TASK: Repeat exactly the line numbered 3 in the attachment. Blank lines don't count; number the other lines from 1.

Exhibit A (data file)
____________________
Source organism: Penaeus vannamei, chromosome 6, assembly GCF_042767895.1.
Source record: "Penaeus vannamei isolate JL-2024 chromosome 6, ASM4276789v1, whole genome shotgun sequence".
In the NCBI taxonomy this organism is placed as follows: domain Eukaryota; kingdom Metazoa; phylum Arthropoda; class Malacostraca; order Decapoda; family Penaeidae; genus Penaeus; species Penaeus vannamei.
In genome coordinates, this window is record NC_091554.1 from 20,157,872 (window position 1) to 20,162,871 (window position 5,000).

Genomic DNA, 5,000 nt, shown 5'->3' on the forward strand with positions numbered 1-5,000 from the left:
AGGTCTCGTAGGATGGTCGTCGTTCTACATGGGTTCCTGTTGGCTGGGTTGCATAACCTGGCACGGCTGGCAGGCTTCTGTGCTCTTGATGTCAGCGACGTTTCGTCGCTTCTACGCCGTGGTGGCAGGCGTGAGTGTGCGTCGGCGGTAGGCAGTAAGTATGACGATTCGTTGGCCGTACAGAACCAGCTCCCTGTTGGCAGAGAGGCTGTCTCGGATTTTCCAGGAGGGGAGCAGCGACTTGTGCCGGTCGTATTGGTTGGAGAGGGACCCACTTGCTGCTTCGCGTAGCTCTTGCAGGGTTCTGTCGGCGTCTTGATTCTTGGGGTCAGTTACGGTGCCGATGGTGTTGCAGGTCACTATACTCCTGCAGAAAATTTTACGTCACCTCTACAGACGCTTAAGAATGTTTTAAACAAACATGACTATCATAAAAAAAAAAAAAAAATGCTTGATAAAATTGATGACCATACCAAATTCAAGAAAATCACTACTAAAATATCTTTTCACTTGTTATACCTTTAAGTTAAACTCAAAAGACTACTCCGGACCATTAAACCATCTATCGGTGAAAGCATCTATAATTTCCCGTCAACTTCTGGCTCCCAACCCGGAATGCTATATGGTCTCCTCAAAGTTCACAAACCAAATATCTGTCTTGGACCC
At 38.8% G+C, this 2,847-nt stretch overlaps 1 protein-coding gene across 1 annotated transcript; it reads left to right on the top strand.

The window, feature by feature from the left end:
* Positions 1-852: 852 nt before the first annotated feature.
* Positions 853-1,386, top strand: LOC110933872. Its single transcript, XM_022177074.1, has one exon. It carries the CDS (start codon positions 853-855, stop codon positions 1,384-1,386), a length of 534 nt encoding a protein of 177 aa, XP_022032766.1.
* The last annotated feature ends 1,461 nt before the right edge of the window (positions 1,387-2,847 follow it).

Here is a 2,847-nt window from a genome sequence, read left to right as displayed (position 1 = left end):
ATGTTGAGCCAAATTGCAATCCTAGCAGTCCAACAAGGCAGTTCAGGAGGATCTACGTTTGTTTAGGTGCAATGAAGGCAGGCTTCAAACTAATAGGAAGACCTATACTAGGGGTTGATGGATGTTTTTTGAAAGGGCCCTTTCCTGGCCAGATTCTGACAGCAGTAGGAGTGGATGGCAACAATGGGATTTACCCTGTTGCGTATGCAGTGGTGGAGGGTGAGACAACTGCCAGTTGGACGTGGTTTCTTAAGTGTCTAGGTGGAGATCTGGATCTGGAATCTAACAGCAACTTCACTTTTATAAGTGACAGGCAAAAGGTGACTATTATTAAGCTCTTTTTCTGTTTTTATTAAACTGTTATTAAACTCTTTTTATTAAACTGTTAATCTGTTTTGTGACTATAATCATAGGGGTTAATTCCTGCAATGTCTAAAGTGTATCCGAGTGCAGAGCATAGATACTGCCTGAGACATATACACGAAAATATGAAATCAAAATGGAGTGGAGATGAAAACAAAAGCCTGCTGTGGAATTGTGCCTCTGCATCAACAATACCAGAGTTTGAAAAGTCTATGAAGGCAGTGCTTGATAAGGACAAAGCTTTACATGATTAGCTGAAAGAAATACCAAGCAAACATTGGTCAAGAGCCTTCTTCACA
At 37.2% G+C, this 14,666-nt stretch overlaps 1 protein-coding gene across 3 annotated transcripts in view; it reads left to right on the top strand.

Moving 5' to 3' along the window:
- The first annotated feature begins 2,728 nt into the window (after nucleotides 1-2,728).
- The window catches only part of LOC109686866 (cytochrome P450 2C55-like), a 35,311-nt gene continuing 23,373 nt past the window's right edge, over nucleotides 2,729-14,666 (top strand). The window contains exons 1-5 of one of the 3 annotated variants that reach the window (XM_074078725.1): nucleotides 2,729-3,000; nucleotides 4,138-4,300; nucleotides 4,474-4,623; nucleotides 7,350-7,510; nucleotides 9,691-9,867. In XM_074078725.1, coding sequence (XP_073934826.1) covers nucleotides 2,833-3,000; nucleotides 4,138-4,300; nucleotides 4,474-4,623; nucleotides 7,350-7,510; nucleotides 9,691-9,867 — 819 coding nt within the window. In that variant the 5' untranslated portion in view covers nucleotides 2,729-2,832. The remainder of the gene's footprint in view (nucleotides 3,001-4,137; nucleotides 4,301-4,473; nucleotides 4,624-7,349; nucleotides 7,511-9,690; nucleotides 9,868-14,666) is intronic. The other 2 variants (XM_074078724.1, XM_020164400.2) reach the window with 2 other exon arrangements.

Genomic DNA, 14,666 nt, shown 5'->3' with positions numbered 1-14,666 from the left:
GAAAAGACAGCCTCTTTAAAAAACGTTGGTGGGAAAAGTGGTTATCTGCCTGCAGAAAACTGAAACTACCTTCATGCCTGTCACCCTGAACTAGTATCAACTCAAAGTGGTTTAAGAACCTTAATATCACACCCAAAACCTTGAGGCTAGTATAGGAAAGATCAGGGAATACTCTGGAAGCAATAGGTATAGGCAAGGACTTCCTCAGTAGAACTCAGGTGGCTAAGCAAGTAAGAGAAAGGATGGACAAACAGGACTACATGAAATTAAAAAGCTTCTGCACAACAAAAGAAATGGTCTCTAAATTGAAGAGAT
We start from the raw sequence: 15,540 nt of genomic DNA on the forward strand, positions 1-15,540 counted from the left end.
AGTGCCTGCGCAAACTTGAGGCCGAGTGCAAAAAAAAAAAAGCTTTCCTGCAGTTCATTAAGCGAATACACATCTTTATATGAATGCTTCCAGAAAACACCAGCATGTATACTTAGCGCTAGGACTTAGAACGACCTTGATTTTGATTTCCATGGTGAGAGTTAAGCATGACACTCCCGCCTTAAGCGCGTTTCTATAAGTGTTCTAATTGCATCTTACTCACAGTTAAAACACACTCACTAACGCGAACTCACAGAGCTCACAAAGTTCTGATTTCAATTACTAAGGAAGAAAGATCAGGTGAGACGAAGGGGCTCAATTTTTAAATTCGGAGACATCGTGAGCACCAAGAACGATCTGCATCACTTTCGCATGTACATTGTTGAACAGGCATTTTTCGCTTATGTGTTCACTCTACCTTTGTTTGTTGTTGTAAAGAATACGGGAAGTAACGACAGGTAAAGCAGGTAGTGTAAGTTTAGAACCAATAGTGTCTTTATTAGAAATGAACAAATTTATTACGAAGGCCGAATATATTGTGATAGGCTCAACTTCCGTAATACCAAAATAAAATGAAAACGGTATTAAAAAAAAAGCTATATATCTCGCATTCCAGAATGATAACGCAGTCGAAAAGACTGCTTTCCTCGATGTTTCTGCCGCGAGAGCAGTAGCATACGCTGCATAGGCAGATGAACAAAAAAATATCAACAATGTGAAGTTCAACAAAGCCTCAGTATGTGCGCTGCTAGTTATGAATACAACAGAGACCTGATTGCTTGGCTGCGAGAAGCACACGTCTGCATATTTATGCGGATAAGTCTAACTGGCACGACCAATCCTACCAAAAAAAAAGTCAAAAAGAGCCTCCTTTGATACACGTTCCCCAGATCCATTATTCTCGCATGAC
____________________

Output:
In the NCBI taxonomy this organism is placed as follows: domain Eukaryota; kingdom Metazoa; phylum Arthropoda; class Malacostraca; order Decapoda; family Penaeidae; genus Penaeus; species Penaeus vannamei.